Foreign College Basketball Stars Are Missing Out on Endorsement Money Due to Visa Rules

College players on student visas face complex barriers when it comes to profiting off their names, images, and likenesses.


The UConn Huskies and San Diego State Aztecs will face off in tonight's NCAA men's basketball national championship, capping off an upset-filled March Madness. Huskies guard Jordan Hawkins has been instrumental in leading UConn to its first Final Four appearance in nine years. Dunkin' saw that—before March Madness began, the New England–headquartered doughnut chain signed a "name, image, and likeness" deal with Hawkins, UConn's second-leading scorer this past regular season.

It would make perfect sense for Hawkins' teammate Adama Sanogo, UConn's star forward and top scorer this year, to benefit from a name, image, and likeness deal too. But thanks to ambiguity in U.S. immigration law, Hawkins, a U.S. citizen, can profit from sponsorship deals, while Sanogo, a Malian national, cannot. It's an issue that affects several standouts in this year's March Madness, including Princeton's British forward, Tosan Evbuomwan, and Florida Atlantic's Russian center, Vladislav Goldin.

"A player of Adama's caliber deserves it for everything he's done in his career and everything he's done for UConn basketball," said UConn coach Dan Hurley. "You would hope that would change, but that's obviously something that, again, Homeland Security and government, and that stuff doesn't tend to move super quickly."

The NCAA used to bar all college athletes from making money off their names, images, and likenesses. But since a 2021 rule change, they have been eligible to earn money through endorsement deals, social media activity, and paid appearances. The NCAA had long viewed college athletes as amateurs, but the policy change—quite sensibly—recognized that students deserved to be paid as professionals. In the first year of name, image, and likeness arrangements, Opendorse, a technological platform for these deals, estimated that college athletes made $917 million. Three-quarters of all NCAA athletes had engaged in the market from July 2021 to July 2022.

But international students largely operate in "a gray zone" in American immigration law when it comes to endorsements, says James Hollis, an immigration attorney at Siskind Susser, PC who has previously advised professional sports organizations on visa matters. "Students, schools, and their lawyers are all operating within the standard student visa framework," Hollis tells Reason. College athletes are largely in the U.S. on F-1 visas, which place tough restrictions on work. "The student visa rules say that student athletes can work part time on campus, can work if authorized as part of the curriculum…and can work after one academic year if they can demonstrate they're experiencing economic hardship," says Hollis.

None of that fits neatly into the name, image, and likeness apparatus. "Some foreign student athletes have been able to obtain O-1 extraordinary ability visas authorizing them to work, study, and compete," says Hollis. Others have arranged completely "passive deals where they receive income but do nothing that could be considered work while in the United States." According to Hollis, "the safest path has been to sign deals and then do the work to promote the NIL [name, image, and likeness] content" strictly while outside the United States.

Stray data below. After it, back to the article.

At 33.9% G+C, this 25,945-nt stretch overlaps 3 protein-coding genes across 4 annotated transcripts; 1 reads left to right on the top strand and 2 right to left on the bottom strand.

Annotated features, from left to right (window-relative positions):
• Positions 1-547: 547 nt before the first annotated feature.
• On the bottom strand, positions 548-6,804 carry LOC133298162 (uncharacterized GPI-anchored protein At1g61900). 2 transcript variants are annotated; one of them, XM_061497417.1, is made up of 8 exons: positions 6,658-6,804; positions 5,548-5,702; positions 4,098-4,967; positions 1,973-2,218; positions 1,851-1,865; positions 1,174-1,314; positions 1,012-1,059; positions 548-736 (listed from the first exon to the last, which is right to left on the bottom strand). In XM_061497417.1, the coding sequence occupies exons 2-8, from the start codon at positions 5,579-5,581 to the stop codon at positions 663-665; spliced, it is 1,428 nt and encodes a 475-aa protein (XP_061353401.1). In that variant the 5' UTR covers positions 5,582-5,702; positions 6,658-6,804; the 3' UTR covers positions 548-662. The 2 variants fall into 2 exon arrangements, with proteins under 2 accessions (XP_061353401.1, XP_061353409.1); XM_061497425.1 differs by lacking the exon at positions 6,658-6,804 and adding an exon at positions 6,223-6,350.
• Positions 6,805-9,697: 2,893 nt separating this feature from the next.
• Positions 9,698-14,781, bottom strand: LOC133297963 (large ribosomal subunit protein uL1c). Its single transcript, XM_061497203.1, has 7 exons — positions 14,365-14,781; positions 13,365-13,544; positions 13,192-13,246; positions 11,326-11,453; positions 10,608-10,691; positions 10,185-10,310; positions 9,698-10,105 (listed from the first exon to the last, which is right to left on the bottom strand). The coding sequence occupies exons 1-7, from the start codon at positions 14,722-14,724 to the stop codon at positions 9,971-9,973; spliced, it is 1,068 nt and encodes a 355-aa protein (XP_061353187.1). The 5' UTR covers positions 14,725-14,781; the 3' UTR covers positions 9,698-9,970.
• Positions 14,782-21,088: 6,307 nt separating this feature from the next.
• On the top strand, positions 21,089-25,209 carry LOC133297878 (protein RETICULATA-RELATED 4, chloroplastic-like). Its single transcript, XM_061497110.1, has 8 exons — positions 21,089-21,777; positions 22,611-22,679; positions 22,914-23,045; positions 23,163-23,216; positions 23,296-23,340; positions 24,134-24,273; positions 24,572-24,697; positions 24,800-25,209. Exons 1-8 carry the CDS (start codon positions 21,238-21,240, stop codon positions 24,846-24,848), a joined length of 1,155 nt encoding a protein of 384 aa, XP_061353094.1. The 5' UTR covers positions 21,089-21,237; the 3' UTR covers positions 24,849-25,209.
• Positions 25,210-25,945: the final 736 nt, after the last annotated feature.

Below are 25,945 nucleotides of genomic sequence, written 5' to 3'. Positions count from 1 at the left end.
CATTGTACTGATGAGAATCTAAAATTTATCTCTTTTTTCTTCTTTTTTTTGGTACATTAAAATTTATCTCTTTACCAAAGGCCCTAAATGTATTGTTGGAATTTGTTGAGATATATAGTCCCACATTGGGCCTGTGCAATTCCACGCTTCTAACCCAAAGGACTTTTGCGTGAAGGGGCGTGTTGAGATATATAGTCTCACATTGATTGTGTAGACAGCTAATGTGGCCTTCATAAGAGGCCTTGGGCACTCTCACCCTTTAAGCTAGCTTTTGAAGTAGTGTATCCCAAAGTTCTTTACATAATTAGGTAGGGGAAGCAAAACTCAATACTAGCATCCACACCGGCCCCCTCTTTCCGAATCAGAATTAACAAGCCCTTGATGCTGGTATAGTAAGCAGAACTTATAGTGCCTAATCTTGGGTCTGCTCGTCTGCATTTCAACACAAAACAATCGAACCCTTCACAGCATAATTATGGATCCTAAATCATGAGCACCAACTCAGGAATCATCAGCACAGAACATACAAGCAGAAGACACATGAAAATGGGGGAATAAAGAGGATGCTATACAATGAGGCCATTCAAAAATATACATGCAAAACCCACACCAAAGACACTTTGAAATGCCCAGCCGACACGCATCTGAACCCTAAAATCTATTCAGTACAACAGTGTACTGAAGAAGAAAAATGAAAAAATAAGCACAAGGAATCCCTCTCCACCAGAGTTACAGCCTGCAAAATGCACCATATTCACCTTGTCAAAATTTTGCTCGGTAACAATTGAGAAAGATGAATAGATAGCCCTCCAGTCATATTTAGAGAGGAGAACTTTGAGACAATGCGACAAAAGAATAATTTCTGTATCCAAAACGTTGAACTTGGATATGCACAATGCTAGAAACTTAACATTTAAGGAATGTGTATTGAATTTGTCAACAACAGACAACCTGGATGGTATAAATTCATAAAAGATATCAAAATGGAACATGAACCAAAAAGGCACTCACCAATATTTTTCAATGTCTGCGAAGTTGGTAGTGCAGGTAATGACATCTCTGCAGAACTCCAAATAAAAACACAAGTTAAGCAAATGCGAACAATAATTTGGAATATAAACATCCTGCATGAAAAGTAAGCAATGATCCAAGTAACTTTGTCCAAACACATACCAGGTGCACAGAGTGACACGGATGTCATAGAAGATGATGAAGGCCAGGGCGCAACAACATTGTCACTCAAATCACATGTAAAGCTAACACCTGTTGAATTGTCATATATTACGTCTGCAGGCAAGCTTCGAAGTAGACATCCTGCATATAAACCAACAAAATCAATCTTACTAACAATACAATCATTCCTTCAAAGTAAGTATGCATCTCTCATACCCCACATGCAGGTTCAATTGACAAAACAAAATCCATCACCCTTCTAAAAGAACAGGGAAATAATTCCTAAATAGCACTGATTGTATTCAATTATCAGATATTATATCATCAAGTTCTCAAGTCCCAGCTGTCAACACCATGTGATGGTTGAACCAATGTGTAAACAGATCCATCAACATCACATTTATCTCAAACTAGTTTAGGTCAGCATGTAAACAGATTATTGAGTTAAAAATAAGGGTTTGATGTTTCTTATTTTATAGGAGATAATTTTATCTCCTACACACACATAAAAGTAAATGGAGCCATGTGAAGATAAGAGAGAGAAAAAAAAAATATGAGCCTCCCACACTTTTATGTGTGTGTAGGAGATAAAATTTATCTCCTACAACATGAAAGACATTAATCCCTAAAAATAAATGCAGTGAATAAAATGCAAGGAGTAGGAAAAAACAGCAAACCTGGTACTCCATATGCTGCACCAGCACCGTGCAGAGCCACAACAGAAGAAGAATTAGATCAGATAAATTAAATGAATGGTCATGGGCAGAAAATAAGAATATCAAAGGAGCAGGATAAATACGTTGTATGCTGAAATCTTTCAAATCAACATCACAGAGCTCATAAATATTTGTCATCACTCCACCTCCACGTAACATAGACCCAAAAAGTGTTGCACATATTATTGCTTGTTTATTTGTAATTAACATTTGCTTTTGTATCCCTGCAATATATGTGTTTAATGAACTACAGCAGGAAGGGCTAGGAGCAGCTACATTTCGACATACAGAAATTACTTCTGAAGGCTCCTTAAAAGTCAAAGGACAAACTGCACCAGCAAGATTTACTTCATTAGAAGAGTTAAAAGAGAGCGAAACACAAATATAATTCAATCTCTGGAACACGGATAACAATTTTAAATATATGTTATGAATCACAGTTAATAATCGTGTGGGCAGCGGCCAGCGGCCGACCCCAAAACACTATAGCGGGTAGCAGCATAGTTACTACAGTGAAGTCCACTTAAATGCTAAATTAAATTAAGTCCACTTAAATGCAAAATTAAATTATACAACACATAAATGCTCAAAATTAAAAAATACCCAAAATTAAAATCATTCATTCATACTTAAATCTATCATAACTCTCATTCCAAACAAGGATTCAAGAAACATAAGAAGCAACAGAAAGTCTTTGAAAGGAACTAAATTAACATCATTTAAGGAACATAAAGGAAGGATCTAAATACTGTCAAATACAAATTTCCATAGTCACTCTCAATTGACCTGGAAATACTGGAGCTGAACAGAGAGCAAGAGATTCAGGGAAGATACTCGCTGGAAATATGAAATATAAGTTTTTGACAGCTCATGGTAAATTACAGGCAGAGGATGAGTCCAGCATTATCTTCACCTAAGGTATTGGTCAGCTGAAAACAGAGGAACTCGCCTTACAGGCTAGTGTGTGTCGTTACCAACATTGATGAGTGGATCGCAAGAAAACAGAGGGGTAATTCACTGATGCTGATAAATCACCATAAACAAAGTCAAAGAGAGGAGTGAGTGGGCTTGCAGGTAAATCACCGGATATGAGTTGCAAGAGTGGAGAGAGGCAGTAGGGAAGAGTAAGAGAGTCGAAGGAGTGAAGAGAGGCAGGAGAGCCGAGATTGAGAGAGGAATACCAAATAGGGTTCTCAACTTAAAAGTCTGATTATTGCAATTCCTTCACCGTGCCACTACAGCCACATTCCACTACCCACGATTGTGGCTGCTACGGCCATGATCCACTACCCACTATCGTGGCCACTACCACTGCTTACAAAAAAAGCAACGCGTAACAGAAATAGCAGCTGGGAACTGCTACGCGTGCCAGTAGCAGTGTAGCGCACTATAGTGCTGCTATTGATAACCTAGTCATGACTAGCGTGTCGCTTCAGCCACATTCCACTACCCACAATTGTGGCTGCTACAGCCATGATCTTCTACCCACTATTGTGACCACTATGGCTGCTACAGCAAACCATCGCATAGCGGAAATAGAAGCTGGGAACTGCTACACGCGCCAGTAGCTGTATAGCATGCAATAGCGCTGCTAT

Two years after the NCAA rule change, the Biden administration still hasn't offered definitive guidance that would allow foreign college athletes to make money like their native-born peers. On a more basic level, this leaves foreign athletes wondering whether certain activities might be violations of their student visa terms.

According to ESPN, just one of the eight teams that played in the men's and women's Final Fours didn't have at least one international student player. UConn has four. Per the NCAA, "roughly one out of every eight athletes across all Division I sports is from a foreign country," leaving a gaping hole in the system that allows student-athletes to sign often lucrative sponsorship deals. Visa term violations can be dire—potentially as severe as deportation.

"Overall, it is a strange system for foreign national athletes that seems to mimic the major issue that NIL deals were created to push back against in the first place," Hollis explains. "Student athletes are constantly taking part in activities that would in another context be considered work." The Department of Homeland Security "does not seem to have a problem with foreign student athletes having their photos taken to promote the university that they attend or for purposes of advertising a major televised tournament," he notes.

"The path to changing the rules for foreign student athletes is a hard one," Hollis contends, but he suggests a few policy changes that could level the playing field between foreign- and native-born college players. The government could issue guidance "telling schools and student athletes exactly what does and does not count as work for purposes of NIL deals," since the F-1 student visa, created in 1952, generally doesn't authorize work. "A better solution would be having Congress amend the law to add a special category for foreign student athletes that specifically authorizes them to engage in NIL deals."

"Until one of these happens, foreign student athletes will have to continue to contort themselves around a law that was created in a different historical moment," says Hollis, "and will continue to be at a significant disadvantage to their U.S. athlete peers."